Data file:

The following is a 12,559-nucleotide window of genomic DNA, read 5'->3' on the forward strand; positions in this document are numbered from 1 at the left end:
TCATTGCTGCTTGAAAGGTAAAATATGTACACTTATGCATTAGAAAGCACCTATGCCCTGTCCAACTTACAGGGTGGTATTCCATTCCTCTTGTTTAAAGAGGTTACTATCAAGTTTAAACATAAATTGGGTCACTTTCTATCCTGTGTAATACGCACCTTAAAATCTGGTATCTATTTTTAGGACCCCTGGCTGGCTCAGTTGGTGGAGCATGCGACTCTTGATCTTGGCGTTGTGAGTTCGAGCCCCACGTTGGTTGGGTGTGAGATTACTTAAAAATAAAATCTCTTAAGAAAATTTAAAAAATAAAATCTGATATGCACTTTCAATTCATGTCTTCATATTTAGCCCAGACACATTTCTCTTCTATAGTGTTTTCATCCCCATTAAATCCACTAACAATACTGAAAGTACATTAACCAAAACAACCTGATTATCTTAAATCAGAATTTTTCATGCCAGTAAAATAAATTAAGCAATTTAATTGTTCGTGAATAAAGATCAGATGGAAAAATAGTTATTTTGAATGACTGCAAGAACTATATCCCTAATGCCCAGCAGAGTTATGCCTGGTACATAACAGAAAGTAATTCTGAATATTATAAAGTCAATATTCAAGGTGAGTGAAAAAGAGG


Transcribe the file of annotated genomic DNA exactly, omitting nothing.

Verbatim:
The following is a 12,559-nucleotide window of genomic DNA, read 5'->3' on the forward strand; positions in this document are numbered from 1 at the left end:
TCATTGCTGCTTGAAAGGTAAAATATGTACACTTATGCATTAGAAAGCACCTATGCCCTGTCCAACTTACAGGGTGGTATTCCATTCCTCTTGTTTAAAGAGGTTACTATCAAGTTTAAACATAAATTGGGTCACTTTCTATCCTGTGTAATACGCACCTTAAAATCTGGTATCTATTTTTAGGACCCCTGGCTGGCTCAGTTGGTGGAGCATGCGACTCTTGATCTTGGCGTTGTGAGTTCGAGCCCCACGTTGGTTGGGTGTGAGATTACTTAAAAATAAAATCTCTTAAGAAAATTTAAAAAATAAAATCTGATATGCACTTTCAATTCATGTCTTCATATTTAGCCCAGACACATTTCTCTTCTATAGTGTTTTCATCCCCATTAAATCCACTAACAATACTGAAAGTACATTAACCAAAACAACCTGATTATCTTAAATCAGAATTTTTCATGCCAGTAAAATAAATTAAGCAATTTAATTGTTCGTGAATAAAGATCAGATGGAAAAATAGTTATTTTGAATGACTGCAAGAACTATATCCCTAATGCCCAGCAGAGTTATGCCTGGTACATAACAGAAAGTAATTCTGAATATTATAAAGTCAATATTCAAGGTGAGTGAAAAAGAGG